Conscience lends a moral dimension to self-examination. When we are faced with a moral choice (“Should we return the lost wallet to its rightful owner or take the money and run?”) we make a conscious decision. We can reflect on it, asking ourselves ‘what is the right thing to do?’. So, if conscience is accessible to every member of our society we might then ask why, according to Transparency International, is the call upon conscience weaker in 66-75% of the world’s population? And why, in some parts of the developed world is there a greater sense of community responsibility, as witnessed by our flood victims and volunteers in Britain? It comes down to a question of balance. More yet to come.

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A Retro Open Letter to Madiba

Dear Sir;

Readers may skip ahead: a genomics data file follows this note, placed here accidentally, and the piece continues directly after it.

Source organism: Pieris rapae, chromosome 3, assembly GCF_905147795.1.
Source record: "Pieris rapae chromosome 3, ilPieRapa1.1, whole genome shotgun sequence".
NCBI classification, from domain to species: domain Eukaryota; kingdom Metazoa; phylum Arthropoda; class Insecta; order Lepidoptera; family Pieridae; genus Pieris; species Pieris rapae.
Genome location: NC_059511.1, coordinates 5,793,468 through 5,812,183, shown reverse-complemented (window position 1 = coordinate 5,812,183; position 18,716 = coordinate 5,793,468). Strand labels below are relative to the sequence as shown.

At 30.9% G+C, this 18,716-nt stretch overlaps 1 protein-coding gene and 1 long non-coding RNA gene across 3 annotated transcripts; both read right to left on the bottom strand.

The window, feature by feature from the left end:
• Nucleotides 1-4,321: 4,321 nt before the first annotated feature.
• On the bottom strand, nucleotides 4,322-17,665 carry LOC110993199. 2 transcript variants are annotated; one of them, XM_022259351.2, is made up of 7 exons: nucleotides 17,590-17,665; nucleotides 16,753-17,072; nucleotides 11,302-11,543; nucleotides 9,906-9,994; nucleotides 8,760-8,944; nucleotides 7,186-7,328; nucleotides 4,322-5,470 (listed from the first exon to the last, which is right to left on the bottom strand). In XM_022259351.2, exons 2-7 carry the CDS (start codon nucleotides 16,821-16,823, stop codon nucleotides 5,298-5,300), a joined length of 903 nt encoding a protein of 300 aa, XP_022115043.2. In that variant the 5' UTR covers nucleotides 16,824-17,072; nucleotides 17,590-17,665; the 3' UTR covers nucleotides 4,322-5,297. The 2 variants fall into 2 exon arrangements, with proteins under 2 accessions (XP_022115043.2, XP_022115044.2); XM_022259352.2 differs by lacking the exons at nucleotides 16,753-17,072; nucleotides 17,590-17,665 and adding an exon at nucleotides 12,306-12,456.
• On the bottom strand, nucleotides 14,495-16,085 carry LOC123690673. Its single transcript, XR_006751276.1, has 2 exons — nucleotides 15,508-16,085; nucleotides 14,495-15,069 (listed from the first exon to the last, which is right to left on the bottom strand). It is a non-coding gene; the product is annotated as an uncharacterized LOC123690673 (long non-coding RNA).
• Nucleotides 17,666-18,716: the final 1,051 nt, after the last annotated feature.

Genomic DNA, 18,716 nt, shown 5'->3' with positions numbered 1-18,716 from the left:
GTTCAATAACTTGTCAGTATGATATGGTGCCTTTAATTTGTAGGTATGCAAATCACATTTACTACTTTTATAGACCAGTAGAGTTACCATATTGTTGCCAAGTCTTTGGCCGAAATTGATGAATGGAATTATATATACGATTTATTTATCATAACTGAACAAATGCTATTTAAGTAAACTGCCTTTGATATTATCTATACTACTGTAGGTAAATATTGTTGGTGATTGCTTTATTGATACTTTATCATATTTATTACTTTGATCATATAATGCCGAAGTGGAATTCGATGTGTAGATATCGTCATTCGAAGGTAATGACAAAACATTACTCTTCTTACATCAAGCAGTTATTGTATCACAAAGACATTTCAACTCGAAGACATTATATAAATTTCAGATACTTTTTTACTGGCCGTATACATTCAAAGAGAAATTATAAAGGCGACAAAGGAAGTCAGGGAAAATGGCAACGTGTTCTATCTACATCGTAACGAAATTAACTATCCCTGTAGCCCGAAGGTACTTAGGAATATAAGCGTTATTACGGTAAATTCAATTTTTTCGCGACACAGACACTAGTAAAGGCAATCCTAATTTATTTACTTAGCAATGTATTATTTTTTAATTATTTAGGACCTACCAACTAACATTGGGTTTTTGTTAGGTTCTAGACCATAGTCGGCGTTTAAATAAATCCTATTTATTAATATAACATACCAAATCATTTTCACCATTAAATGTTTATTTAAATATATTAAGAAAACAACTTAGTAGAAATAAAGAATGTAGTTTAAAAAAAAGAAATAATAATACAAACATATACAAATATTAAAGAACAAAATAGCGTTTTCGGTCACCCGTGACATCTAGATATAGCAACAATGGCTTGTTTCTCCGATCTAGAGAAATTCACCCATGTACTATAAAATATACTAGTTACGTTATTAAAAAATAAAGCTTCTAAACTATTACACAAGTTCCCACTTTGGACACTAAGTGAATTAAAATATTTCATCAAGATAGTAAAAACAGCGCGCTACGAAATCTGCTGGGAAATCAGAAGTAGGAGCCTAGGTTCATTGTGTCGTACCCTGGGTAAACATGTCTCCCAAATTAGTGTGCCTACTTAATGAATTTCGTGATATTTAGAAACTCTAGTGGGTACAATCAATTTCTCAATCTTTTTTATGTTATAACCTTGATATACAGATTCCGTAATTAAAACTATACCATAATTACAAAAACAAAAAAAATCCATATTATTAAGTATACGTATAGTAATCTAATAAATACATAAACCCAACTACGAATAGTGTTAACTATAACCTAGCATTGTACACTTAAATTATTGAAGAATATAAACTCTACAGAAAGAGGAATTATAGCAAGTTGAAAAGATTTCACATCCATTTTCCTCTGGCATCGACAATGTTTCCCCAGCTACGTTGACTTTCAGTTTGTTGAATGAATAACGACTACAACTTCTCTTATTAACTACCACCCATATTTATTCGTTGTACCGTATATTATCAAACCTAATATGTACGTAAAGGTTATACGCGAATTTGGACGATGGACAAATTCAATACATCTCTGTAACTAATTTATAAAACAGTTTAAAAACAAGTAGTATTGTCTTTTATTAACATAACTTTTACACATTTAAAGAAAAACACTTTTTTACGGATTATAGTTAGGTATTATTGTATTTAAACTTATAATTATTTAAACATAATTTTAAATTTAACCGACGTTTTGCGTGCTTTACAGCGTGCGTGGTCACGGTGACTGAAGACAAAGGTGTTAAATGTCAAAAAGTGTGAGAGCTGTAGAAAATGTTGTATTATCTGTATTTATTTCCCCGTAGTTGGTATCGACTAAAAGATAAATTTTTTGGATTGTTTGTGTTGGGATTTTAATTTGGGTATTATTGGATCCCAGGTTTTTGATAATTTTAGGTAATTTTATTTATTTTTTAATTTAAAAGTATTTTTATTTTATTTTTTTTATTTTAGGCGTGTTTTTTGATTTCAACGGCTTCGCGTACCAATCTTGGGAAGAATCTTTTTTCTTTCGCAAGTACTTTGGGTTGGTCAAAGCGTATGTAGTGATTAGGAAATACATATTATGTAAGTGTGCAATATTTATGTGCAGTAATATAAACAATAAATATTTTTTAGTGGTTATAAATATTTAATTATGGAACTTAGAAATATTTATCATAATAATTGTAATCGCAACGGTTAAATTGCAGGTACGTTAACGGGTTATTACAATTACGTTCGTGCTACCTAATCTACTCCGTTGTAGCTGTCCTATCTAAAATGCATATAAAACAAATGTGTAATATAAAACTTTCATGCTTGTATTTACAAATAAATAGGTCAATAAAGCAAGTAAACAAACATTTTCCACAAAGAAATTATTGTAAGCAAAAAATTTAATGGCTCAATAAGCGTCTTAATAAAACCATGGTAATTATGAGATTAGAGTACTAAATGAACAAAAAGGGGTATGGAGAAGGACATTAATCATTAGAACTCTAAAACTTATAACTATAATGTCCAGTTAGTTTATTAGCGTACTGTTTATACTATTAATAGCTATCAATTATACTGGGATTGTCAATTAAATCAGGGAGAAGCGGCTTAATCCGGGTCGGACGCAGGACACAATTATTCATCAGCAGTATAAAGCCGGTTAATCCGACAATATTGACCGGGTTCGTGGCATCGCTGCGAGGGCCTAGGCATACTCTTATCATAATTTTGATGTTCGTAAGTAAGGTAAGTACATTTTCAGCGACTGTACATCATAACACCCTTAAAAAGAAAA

We watched your funeral recently with awe and admiration. Even through your trials as a prisoner and your various family squabbles throughout your life you were a man destined to rise above this world of petty belligerence and social infighting. You decided that your allegiance to your tribal ancestors should play a secondary role to your allegiance to South Africans as a whole, all of whom should be respected in the “Rainbow Nation.” You even sacrificed your allegiance to your colour to promote white South African rugby in a way that was unimaginable previously. Your fellow white South Africans could not rise to such a high level of tolerance and understanding.

Many spoke at your funeral of the legacy you left to the South African people. I believe your legacy extended even further, to the world stage. There are many political leaders who would benefit from even a little of the political and social wisdom you displayed during your struggle for freedom and your ascent to the presidency. It’s a pity that many of those leaders come nowhere near the stature that you upheld with your liberal, humanitarian views and beliefs. Even your current successor has been found seriously wanting and the dogs that are barking at his tree can think only of the power they might enjoy by toppling him from his position.